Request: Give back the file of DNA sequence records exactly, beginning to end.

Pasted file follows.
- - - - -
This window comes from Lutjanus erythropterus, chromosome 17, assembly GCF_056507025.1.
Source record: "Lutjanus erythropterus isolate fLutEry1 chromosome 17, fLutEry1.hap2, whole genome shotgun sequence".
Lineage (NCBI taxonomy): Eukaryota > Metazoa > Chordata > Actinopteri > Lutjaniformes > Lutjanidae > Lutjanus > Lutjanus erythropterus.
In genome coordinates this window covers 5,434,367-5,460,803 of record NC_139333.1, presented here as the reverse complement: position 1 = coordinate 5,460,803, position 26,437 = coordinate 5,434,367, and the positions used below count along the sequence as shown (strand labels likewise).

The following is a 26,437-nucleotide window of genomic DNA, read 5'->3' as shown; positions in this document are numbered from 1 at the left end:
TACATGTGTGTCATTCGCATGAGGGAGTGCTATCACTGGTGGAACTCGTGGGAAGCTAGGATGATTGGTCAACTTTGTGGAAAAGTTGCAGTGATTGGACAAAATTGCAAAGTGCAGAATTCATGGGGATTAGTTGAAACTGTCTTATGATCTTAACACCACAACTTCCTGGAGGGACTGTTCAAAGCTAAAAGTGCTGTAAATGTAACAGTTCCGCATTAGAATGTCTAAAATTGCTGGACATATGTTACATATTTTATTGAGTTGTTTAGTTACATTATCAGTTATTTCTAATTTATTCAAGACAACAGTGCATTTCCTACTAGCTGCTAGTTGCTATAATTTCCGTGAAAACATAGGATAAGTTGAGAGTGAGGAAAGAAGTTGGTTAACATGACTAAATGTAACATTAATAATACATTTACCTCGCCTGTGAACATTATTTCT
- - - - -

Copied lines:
This window comes from Lutjanus erythropterus, chromosome 17, assembly GCF_056507025.1.
Source record: "Lutjanus erythropterus isolate fLutEry1 chromosome 17, fLutEry1.hap2, whole genome shotgun sequence".
Lineage (NCBI taxonomy): Eukaryota > Metazoa > Chordata > Actinopteri > Lutjaniformes > Lutjanidae > Lutjanus > Lutjanus erythropterus.
In genome coordinates this window covers 5,434,367-5,460,803 of record NC_139333.1, presented here as the reverse complement: position 1 = coordinate 5,460,803, position 26,437 = coordinate 5,434,367, and the positions used below count along the sequence as shown (strand labels likewise).

The following is a 26,437-nucleotide window of genomic DNA, read 5'->3' as shown; positions in this document are numbered from 1 at the left end:
TACATGTGTGTCATTCGCATGAGGGAGTGCTATCACTGGTGGAACTCGTGGGAAGCTAGGATGATTGGTCAACTTTGTGGAAAAGTTGCAGTGATTGGACAAAATTGCAAAGTGCAGAATTCATGGGGATTAGTTGAAACTGTCTTATGATCTTAACACCACAACTTCCTGGAGGGACTGTTCAAAGCTAAAAGTGCTGTAAATGTAACAGTTCCGCATTAGAATGTCTAAAATTGCTGGACATATGTTACATATTTTATTGAGTTGTTTAGTTACATTATCAGTTATTTCTAATTTATTCAAGACAACAGTGCATTTCCTACTAGCTGCTAGTTGCTATAATTTCCGTGAAAACATAGGATAAGTTGAGAGTGAGGAAAGAAGTTGGTTAACATGACTAAATGTAACATTAATAATACATTTACCTCGCCTGTGAACATTATTTCT